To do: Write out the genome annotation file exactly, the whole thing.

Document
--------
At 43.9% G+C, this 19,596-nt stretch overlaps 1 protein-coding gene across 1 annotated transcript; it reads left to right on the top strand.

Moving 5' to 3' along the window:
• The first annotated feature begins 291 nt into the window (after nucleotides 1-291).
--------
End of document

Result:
At 43.9% G+C, this 19,596-nt stretch overlaps 1 protein-coding gene across 1 annotated transcript; it reads left to right on the top strand.

Moving 5' to 3' along the window:
• The first annotated feature begins 291 nt into the window (after nucleotides 1-291).